Editor's Note: This piece is part of a series, Chronicles of a Premed Scientista. Follow blogger Chelsea Travers as she blogs about the experience of applying to medical school from start to finish.
To prelude this tale, there are some cautions to be aware of:
1) The MCAT is changing dramatically in 2015.
2) MCAT prep is a personal, spiritual journey and is different for each applicant.
3) I am legally bound to omit details of the exam I took and other testing material; however, I will describe what I did to prepare and supply advice.
4) I don’t know everything.
There are three sections: physical, verbal and biological. Each is scored out of 15 points with an intimidating time limitation: 70 minutes for physical and biological with 52 questions each and 60 minutes for verbal with 40 questions. The writing section has been omitted and replaced with a tester section for the upcoming MCAT change.
To prepare, I took a prep course through The Princeton Review (TPR). Talking with fellow pre-med students and researching on Student Doctor Network, I found that this company is better when it comes to matching the difficulty of the actual exam.
For the last three months of my junior year, I sat at my computer from 9 am to 2:30 pm on Saturday and Sunday, and I set aside 10-12 hours for coursework during the week. Simultaneously, I made my school schedule as light as possible, while finishing up prerequisites. Here’s a good tip—finishing organic chemistry and/or physics right before taking the exam will reduce review material. I wish I had also taken a microbiology or biochemistry class preceding the exam.
Throughout the review, my score plateaued; however, I spiked in score after the review was over. Despite this progress, I had to move my test date from May 11 to June 20. I do not recommend this, but if you’re not in the range of acceptance, a change must be made. I am not one of those people who studied for a month and placed in the 30s on their first practice test. Instead, I changed my approach to studying many times and improved gradually.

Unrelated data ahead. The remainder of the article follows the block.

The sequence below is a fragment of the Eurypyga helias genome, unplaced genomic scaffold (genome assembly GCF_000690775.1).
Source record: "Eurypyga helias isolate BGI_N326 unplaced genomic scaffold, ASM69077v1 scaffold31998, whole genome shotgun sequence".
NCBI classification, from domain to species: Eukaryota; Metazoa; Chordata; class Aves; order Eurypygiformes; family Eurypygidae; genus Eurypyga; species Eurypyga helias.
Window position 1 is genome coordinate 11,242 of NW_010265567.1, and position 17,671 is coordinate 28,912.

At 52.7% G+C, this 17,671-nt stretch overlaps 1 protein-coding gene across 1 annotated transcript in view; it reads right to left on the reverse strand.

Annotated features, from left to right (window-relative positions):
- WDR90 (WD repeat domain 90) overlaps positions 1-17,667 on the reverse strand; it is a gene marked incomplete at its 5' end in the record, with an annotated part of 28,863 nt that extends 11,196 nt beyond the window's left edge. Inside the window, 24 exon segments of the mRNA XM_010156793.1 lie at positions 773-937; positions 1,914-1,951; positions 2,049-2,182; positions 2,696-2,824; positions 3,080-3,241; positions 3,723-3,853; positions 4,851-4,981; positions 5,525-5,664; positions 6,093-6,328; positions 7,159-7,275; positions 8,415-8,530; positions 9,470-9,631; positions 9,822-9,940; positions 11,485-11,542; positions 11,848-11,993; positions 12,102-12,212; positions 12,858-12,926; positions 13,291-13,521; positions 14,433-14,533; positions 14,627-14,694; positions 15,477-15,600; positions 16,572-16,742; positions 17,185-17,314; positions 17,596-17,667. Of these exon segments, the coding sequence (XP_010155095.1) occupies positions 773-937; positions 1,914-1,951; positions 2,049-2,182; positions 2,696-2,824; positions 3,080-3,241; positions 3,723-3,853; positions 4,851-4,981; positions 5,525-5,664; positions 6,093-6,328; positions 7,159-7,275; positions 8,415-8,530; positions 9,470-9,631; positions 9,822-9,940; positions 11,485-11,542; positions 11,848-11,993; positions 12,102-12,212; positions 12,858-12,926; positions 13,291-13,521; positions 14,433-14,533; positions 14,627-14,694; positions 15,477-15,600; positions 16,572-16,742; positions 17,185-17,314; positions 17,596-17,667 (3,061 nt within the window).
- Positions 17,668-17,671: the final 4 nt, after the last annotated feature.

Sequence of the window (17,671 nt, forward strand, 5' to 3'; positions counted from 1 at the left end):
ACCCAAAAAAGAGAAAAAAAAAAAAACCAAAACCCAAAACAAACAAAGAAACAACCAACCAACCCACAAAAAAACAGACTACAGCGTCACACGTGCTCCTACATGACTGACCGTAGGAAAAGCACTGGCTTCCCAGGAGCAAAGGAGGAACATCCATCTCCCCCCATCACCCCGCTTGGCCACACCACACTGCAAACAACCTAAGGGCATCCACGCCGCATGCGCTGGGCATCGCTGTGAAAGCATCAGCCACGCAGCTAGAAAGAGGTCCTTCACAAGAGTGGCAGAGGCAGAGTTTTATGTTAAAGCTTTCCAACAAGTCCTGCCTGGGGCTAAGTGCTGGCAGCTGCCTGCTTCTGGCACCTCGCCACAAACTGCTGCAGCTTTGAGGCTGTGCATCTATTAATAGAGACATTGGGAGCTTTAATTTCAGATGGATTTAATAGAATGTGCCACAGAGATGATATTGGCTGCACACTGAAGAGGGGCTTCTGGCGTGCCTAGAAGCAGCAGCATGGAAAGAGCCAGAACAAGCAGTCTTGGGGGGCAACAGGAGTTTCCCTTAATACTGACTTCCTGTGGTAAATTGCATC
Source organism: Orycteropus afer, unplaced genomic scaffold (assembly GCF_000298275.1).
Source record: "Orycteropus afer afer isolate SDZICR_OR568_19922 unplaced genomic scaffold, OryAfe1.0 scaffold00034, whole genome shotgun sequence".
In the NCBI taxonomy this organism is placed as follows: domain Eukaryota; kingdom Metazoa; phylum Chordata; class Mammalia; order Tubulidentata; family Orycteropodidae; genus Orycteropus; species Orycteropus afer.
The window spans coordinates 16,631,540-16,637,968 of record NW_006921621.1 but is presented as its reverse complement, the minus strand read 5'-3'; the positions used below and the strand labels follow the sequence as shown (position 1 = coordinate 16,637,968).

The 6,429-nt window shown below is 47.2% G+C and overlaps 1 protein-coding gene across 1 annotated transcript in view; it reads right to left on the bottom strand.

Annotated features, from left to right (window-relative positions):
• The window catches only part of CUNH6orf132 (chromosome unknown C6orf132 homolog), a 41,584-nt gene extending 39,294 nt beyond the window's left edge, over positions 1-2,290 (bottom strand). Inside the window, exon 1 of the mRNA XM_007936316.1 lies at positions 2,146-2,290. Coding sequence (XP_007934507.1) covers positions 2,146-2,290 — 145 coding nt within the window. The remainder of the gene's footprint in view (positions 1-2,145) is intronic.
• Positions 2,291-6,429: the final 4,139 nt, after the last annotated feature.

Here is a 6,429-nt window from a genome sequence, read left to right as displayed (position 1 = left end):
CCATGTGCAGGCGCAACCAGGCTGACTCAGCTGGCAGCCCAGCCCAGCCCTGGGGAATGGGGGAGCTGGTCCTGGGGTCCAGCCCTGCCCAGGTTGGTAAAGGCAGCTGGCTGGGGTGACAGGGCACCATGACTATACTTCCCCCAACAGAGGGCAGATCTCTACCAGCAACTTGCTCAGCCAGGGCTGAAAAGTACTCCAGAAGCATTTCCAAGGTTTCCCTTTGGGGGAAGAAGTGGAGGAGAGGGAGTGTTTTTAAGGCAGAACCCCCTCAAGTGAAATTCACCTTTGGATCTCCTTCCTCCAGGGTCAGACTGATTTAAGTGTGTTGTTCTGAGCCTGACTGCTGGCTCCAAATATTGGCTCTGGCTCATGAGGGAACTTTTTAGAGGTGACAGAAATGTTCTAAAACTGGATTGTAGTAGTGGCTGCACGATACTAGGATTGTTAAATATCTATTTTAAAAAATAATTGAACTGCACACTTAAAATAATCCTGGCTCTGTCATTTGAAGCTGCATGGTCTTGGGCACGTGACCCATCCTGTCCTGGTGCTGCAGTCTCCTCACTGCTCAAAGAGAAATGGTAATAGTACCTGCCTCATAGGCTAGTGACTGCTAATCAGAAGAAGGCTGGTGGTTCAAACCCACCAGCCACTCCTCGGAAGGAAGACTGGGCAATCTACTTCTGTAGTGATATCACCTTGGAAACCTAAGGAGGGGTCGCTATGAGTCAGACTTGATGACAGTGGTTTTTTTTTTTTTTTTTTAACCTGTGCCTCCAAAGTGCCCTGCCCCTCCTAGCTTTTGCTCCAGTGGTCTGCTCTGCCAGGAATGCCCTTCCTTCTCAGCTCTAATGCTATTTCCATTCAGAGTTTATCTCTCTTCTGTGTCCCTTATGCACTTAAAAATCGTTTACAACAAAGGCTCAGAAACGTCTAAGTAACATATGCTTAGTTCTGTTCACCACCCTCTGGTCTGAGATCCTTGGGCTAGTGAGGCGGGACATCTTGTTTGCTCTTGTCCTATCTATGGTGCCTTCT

My placement exams were in the low 20s. By the end of my training, I began to average a 27. This is a bare minimum for acceptance. However, my goal was to be above a 7 in each section. Statistically, one is less likely to get accepted with a 7 or less in any section. This is not a hard and fast rule. I know an applicant with an impressive GPA who scored a 29 with a 7 in verbal and got into all the osteopathic schools he applied to. Looking back, I feel that if I had concentrated my studies to three months using TPR material, without the instructors, I would have improved more rapidly and not been as burnt out by the end.
There are generally two kinds of MCAT approaches when it comes to review: 1) the reader, who gains more from reading over material, and 2) the applier, who reviews better by diving into practice passages and working a variety of them. You could be one or both of them. Learning this early will aid in planning your study time efficiently. Additionally, learn what section(s) are your weakest and work on that one/those the most. I needed to focus on verbal and physical. As I got better at passage extrapolation in general, my other section scores went up.
A friend once described MCAT prep as carrying a large pile of laundry up the stairs. You lose some socks or underwear along the way, but the goal is to keep the big items in your arms. There are main topics on the MCAT that appear on every test; if you master these topics, you will score relatively well. In my experience talking to pre-med students and MCAT tutors, timing was the sock or undergarment that made the difference. Reading quickly or having accurate, quick short-term memory makes MCAT prep exponentially easier. Practice was my key to developing these attributes.
I once read that 20% of people who take the MCAT each year score in the 30s and above. When the average score of those accepted to medical school is 31, this may seem daunting. However, the application process is not entirely up to MCAT scores.
From the people who advise people: http://studentdoctor.net/2009/05/medical-school-admission-lessons-learned/
2015 Changes to MCAT:
Studying for the MCAT:
c) http://www.princetonreview.com/medical-school.aspx and/or www.kaptest.com/MCAT